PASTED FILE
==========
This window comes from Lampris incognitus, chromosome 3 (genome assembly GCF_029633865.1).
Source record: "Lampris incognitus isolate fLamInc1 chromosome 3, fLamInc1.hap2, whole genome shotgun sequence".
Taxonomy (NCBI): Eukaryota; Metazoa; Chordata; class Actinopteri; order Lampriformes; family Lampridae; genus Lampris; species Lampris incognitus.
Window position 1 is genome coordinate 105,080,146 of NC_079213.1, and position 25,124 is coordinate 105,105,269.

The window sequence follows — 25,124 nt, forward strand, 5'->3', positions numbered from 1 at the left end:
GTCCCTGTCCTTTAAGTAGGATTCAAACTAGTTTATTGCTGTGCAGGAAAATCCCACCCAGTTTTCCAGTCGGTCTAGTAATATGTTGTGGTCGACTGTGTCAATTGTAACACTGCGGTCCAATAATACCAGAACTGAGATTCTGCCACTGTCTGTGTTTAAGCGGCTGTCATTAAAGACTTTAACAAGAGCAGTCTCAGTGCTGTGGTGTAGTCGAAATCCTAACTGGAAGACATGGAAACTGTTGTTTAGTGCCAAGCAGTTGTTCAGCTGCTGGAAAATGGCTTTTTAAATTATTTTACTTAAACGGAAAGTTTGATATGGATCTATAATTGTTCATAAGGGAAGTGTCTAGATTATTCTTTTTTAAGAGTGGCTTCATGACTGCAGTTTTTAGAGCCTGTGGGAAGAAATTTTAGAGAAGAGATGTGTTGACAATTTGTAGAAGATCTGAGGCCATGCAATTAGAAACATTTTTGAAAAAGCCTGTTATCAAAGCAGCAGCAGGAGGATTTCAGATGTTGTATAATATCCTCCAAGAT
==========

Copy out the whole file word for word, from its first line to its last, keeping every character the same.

This window comes from Lampris incognitus, chromosome 3 (genome assembly GCF_029633865.1).
Source record: "Lampris incognitus isolate fLamInc1 chromosome 3, fLamInc1.hap2, whole genome shotgun sequence".
Taxonomy (NCBI): Eukaryota; Metazoa; Chordata; class Actinopteri; order Lampriformes; family Lampridae; genus Lampris; species Lampris incognitus.
Window position 1 is genome coordinate 105,080,146 of NC_079213.1, and position 25,124 is coordinate 105,105,269.

The window sequence follows — 25,124 nt, forward strand, 5'->3', positions numbered from 1 at the left end:
GTCCCTGTCCTTTAAGTAGGATTCAAACTAGTTTATTGCTGTGCAGGAAAATCCCACCCAGTTTTCCAGTCGGTCTAGTAATATGTTGTGGTCGACTGTGTCAATTGTAACACTGCGGTCCAATAATACCAGAACTGAGATTCTGCCACTGTCTGTGTTTAAGCGGCTGTCATTAAAGACTTTAACAAGAGCAGTCTCAGTGCTGTGGTGTAGTCGAAATCCTAACTGGAAGACATGGAAACTGTTGTTTAGTGCCAAGCAGTTGTTCAGCTGCTGGAAAATGGCTTTTTAAATTATTTTACTTAAACGGAAAGTTTGATATGGATCTATAATTGTTCATAAGGGAAGTGTCTAGATTATTCTTTTTTAAGAGTGGCTTCATGACTGCAGTTTTTAGAGCCTGTGGGAAGAAATTTTAGAGAAGAGATGTGTTGACAATTTGTAGAAGATCTGAGGCCATGCAATTAGAAACATTTTTGAAAAAGCCTGTTATCAAAGCAGCAGCAGGAGGATTTCAGATGTTGTATAATATCCTCCAAGAT